A Vedic Temple in Our Mountains

We just attended a small portion of a five-day dedication of an authentic Vedic Temple in the mountains near our home. The Sri Somesvara Temple has just been completed in a retreat community named Mount Soma near the community of Upper Crabtree, a verdant series of coves held and stewarded by generations of farmers and mountaineers. (You can go to their link above and see a video from the temple.)

The Mount Soma Community has arisen around the work of Dr. Michael Mamas, founder of the Center of Rational Spirituality. An American, with a background in physics, veterinary medicine and wide ranging scholarly interests, he lived in India for some years absorbing the wisdom of religious teachers there and constructing his own modern interpretation suitable for our own world of relativity theory and quantum physics. He now conducts workshops and retreats here and in other locations to advance these perspectives and practices.

The temple itself is constructed of some 50 tons of granite cut and shaped near Madurai, India, site of the world-famous Meenakshi Temple, which we visited in 1988 with Thomas and Cecilia Thangaraj.

Skilled craftsmen from that region in Tamilnadu have been working on site since last October to put it together and complete the building, which is a Shiva Temple devoted to Shiva, his consort Parvati, and their sons Ganesha and Subramanya. We were very impressed that they had given up the heat of their homeland for the harsh winter we had just been through here!

We were welcomed by numerous cheerful volunteers who directed traffic, gave out information, and guided us through the process of leaving leather goods in the car, washing our feet, leaving our shoes in a rack, and walking across carpeting to the tents set up for the special ceremonies.

One of them gave us a tour of the small temple, about thirty feet square, perched on a hillside facing east, like all the other buildings there. The craftsmen were still scurrying around with levels, grout, and other tools to complete the embellishments before the closing of the dedication ceremonies on Monday.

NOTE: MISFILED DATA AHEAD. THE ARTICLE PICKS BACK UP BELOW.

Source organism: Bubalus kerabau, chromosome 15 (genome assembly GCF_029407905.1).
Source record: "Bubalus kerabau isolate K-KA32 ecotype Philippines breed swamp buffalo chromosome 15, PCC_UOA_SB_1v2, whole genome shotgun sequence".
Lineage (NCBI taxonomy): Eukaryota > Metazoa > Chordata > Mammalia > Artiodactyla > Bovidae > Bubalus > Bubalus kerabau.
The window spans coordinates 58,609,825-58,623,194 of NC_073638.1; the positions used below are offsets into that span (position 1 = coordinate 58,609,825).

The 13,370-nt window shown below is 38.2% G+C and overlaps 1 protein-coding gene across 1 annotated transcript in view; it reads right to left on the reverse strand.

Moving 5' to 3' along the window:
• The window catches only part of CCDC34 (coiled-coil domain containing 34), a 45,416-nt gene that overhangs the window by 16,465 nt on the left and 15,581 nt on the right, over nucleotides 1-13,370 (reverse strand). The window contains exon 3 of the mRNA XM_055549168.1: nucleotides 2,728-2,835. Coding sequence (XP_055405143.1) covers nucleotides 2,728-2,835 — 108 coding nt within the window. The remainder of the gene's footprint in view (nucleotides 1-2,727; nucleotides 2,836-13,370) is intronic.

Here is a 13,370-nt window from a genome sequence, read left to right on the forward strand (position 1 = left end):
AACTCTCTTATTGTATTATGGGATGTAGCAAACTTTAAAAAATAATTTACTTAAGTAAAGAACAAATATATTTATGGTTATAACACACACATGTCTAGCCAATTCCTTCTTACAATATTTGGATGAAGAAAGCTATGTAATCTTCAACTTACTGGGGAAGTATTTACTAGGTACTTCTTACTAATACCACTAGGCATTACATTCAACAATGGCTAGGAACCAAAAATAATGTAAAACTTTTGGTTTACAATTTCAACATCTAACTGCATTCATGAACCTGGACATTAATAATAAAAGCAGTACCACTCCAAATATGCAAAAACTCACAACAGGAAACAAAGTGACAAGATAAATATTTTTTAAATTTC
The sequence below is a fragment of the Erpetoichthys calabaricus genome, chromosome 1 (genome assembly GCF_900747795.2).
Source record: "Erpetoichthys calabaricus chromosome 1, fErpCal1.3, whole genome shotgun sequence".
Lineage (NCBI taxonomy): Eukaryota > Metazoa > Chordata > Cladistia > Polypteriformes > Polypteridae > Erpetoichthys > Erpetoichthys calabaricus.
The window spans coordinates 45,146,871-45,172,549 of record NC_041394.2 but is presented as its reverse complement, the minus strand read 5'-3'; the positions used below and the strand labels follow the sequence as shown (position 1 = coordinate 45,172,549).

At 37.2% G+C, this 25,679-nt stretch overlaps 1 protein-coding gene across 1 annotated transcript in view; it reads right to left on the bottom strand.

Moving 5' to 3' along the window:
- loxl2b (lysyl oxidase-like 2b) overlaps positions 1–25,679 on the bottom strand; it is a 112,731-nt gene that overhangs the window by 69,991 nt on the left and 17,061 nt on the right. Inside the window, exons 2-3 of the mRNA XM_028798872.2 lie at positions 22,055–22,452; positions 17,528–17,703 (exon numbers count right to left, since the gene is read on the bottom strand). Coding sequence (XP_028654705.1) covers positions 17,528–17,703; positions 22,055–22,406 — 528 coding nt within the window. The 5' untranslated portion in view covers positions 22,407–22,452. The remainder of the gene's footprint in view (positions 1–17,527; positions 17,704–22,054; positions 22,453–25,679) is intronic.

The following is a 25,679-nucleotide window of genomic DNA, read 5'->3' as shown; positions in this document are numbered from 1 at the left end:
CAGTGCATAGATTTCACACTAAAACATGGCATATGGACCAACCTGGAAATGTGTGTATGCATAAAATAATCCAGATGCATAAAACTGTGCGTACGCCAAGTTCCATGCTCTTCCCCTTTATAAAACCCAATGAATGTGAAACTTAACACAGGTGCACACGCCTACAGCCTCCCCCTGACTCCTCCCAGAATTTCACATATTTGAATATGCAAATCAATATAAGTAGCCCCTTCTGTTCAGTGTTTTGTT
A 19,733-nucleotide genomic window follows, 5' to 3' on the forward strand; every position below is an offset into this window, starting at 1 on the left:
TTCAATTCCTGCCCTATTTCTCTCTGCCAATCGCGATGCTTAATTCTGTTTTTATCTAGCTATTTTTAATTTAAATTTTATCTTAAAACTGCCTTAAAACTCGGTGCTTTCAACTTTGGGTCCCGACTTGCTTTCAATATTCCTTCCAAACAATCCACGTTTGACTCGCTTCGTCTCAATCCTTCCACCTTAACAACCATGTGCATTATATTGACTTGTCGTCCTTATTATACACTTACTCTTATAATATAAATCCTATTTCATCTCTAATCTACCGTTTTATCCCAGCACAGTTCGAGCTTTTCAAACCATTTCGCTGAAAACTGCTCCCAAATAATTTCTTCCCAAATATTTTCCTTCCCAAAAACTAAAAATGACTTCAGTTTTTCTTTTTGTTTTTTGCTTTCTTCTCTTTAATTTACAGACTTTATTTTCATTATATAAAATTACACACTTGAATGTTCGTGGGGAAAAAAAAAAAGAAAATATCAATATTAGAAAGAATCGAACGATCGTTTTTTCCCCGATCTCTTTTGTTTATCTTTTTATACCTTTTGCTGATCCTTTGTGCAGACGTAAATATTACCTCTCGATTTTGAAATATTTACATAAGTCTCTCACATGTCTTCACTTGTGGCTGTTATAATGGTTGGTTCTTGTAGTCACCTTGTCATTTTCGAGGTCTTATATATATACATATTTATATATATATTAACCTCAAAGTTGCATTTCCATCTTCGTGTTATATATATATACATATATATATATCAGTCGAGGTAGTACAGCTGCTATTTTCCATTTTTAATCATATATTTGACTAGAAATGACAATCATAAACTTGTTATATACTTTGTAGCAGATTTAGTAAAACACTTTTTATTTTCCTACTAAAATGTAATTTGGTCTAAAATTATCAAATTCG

According to our guide, a resident retreatant, the Center devotes itself to a life lived according to the underlying “unified field,” known at the depths of all world religions. While the ceremonies being carried out by Brahmanic priests according to ancient Vedic practices are central to Hinduism, he wanted us to know that they are not “Hindus” in any exclusive way, in spite of attention to the Brahmanic details of food, clothing, and decorum.

However, for us, upon seeing sari-clad women, robed men, and hearing the chants, smelling the fire’s aromas, it seemed very Hindu indeed — especially the delicious food, which they offered to us after a brief squall had driven us from the tents to the kitchen hall. People had gathered from as far away as California for this special time, including many ex-pat Indians, who seemed to feel right at home.

I know you must be wondering, How has this Vedic manifestation shown up in Haywood County, North Carolina? Well, these mountains bring people from all over the world to experience the peculiar beauty, peace, and spiritual resonance arising from these ancient hills — “the backbone of God,” as I have often called it. Maybe you’ll join them sometime, dear readers. Stop by on your way!

1 thought on “A Vedic Temple in Our Mountains”

  1. Thank you so much for this wonderful report on the event. May this be a place where the ancient Hindu dream and dictum – Truth/Being is one; sages call it by many names (Rig Veda)- becomes true!

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